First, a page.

American architecture of the 1950s and 1960s was characterised by its salient use of industrially produced materials, the basic geometry of its volumes and the naked revelation of its structure: a glass and steel box with its columns and beams either exposed or evoked by an insubstantial curtain wall. Modernist embassies dramatically presented their advanced technologies in many cities in which the modern was utterly unfamiliar. They invited adjectives such as "light", "clear" and "free", their transparency designed as a metaphor for the openness of America's political system.
The style had many critics, including American politicians who would have preferred more conservative, classicising buildings and local people who opposed the imposition of an alien form on their city. Remarkably, neither supporters nor critics of the new embassies often commented on their commercial character. Many of them can be distinguished from corporate headquarters only by their large and prominently positioned flags, eagles and seals. In this way, they were harbingers of multinational companies and a globalising economy.
This is not quite how Elizabeth Gill Lui presents them in her photographic survey Building Diplomacy: the architecture of American embassies, whose lyrical images fashion the buildings into an idealised vision of America's role in the world. Lui uses views through flower beds and atmospheric lighting to show even brutalist structures of massive raw concrete, such as I M Pei's 1969 Chancery in Montevideo, Uruguay, as spatial poetry. Her text, too, idealises the embassies: "In essence, it is our humanity that we offer the world when we share the creative potential of American vision in works that clearly embody our cherished values of individuality, originality and freedom of expression."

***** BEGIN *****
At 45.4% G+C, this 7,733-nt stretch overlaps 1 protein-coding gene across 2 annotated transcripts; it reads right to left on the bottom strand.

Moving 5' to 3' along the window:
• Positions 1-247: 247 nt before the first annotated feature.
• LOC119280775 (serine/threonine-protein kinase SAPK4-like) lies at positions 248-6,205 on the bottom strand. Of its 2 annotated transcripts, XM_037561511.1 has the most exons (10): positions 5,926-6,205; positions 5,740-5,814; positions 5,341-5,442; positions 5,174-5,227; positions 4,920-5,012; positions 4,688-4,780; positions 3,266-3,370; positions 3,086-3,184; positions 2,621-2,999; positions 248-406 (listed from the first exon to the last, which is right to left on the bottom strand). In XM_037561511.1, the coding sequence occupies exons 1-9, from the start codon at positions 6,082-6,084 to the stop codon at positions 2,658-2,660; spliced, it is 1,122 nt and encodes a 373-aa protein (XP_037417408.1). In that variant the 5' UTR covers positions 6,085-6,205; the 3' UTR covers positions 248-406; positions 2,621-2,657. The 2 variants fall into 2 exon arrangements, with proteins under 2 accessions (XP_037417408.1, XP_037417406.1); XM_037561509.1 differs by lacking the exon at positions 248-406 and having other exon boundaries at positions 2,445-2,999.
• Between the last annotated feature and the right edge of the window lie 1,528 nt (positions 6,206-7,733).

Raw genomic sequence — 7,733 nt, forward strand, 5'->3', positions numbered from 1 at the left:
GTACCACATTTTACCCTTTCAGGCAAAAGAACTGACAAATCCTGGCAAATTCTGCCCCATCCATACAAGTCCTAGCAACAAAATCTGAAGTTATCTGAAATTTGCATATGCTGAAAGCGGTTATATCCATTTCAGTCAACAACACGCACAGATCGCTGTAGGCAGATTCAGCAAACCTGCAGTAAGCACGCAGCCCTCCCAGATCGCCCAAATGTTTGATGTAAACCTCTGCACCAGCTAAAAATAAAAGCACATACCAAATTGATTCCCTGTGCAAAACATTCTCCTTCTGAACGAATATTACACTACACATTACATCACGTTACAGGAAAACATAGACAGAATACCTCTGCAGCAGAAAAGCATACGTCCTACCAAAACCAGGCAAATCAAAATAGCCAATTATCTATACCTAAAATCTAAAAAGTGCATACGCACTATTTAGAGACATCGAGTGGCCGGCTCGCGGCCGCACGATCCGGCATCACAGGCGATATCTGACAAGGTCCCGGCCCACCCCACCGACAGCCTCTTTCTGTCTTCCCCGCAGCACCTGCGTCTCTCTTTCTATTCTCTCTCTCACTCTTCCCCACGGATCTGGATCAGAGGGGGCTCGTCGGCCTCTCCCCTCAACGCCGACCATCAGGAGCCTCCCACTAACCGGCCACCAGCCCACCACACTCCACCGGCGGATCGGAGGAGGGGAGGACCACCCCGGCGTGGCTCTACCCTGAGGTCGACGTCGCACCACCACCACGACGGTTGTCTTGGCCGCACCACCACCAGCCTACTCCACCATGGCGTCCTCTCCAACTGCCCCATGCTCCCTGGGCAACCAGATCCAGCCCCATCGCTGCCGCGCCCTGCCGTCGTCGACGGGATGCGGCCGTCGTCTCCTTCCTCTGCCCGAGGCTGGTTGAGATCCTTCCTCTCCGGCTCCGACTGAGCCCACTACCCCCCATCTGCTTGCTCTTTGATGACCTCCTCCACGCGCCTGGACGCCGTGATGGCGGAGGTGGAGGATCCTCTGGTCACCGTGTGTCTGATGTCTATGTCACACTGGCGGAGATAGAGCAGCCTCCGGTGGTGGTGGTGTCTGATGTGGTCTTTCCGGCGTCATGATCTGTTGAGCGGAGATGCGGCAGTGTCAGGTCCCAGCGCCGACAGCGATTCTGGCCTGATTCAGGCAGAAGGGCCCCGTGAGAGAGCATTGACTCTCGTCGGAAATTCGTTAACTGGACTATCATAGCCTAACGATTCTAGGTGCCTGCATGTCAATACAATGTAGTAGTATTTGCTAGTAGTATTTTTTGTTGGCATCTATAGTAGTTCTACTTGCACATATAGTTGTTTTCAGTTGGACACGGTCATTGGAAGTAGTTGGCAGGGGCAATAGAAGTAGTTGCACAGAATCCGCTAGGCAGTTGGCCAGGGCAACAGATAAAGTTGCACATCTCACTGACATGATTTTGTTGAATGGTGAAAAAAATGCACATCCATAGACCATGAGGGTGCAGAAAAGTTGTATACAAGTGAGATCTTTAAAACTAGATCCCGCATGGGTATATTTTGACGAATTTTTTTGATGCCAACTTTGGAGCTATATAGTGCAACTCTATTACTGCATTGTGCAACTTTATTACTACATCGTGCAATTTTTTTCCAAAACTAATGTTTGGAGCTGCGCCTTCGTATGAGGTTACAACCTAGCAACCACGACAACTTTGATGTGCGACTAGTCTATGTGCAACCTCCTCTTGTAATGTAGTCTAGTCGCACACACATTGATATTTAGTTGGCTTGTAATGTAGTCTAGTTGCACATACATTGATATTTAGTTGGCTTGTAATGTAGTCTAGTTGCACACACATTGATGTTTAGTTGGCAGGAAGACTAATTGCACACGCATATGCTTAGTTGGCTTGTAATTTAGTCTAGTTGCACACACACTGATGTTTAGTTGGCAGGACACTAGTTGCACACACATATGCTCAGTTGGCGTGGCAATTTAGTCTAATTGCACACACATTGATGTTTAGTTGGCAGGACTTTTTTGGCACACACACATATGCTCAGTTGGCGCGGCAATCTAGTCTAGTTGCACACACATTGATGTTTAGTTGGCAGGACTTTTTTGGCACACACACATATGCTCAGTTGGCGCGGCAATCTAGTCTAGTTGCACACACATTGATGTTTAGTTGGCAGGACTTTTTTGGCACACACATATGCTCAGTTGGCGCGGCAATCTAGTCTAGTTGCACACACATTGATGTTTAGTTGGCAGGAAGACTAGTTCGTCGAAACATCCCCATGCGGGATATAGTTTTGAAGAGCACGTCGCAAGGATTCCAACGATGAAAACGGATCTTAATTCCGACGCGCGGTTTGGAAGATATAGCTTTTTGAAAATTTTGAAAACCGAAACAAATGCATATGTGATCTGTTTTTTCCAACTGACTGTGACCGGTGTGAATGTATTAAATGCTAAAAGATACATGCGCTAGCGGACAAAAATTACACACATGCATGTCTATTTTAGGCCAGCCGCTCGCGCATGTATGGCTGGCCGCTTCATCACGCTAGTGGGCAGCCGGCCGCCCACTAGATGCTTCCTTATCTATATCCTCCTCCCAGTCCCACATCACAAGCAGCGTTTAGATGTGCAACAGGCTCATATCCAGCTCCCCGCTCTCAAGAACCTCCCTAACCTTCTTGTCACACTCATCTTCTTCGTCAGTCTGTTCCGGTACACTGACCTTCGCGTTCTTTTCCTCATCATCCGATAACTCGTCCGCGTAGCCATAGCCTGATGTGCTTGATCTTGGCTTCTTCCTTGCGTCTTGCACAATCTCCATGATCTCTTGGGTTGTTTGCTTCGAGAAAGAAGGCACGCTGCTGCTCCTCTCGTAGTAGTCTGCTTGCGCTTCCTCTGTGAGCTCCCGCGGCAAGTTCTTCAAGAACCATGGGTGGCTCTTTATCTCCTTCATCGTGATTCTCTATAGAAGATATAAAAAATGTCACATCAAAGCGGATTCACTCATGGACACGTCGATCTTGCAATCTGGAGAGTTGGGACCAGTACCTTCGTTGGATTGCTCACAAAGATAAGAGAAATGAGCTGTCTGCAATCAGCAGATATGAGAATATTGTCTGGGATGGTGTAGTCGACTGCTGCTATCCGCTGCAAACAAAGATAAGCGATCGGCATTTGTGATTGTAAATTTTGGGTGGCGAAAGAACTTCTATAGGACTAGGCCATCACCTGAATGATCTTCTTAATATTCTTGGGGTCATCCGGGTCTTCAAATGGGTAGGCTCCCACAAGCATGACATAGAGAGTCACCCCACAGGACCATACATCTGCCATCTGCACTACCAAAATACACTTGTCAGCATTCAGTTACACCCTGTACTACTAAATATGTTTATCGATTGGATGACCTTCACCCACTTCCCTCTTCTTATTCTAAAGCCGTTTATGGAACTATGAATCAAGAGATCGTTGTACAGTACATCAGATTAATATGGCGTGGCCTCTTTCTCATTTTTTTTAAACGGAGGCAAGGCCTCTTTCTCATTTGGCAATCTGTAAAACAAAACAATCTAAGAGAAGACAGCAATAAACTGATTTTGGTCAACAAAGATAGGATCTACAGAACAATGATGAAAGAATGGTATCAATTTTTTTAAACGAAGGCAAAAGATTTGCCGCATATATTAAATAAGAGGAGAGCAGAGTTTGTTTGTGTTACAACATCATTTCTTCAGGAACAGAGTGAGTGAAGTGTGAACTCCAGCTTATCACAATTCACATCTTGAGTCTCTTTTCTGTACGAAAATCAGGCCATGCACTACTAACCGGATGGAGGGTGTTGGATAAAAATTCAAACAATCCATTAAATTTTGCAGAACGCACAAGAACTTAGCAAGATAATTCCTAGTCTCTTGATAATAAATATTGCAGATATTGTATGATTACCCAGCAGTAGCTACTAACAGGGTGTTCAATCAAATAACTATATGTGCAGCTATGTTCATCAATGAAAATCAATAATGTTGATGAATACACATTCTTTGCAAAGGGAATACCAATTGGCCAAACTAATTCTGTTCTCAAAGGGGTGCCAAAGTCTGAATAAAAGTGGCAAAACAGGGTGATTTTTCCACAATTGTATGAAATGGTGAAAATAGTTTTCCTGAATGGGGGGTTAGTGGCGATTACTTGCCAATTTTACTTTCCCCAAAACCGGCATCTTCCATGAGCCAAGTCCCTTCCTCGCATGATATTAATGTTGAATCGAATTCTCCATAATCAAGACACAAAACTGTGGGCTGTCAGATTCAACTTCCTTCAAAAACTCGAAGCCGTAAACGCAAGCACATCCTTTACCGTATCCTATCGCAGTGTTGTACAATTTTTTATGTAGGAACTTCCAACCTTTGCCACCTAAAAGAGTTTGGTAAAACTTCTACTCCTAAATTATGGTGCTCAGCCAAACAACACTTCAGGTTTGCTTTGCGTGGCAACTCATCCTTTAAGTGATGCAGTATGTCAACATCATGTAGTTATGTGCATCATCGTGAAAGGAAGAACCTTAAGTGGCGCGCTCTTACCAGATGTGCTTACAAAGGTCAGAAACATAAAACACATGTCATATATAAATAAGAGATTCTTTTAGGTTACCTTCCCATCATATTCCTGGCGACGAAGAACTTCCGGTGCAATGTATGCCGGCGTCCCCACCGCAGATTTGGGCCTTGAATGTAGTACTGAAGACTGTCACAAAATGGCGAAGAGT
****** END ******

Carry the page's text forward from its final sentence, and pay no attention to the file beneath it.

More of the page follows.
Lui even aims to humanise the latest generation of embassies - the structures built after bomb attacks on US facilities in Beirut in 1983 and in Nairobi and Dar es Salaam in 1998. These and others built since were subject to new guidelines meant to protect them and their staff, beginning with the Inman report: "We have increased the number and quality of protective methods such as public access controls, protective film on windows, closed-circuit television and improved perimeter defences. The use of explosive-laden vehicles has, however, proven to be a particularly devastating weapon, and major new efforts to defend against this form of attack have been taken . . ."
Openness and transparency are no longer an option. No amount of skilful photography could successfully depict the new fortress embassies as high art in the service of benign cultural outreach. These buildings are even fiercer expressions of a new economic imperialism than their predecessors.
Structures with histories that resist idealisation are absent from Lui's survey. Saddam Hussein's great palace in Bagh-dad is now occupied by the US embassy; Josep Lluis Sert's 1955 compound, abandoned in 1990, remains empty. The centre of governing power, like that of incarceration and torture, did not shift with the American takeover of Iraq.
Building Diplomacy: the architecture of American embassies by Elizabeth Gill Lui is published by Cornell University Press
Annabel Wharton is the author of Building the Cold War: Hilton International Hotels and modern architecture (Chicago University Press)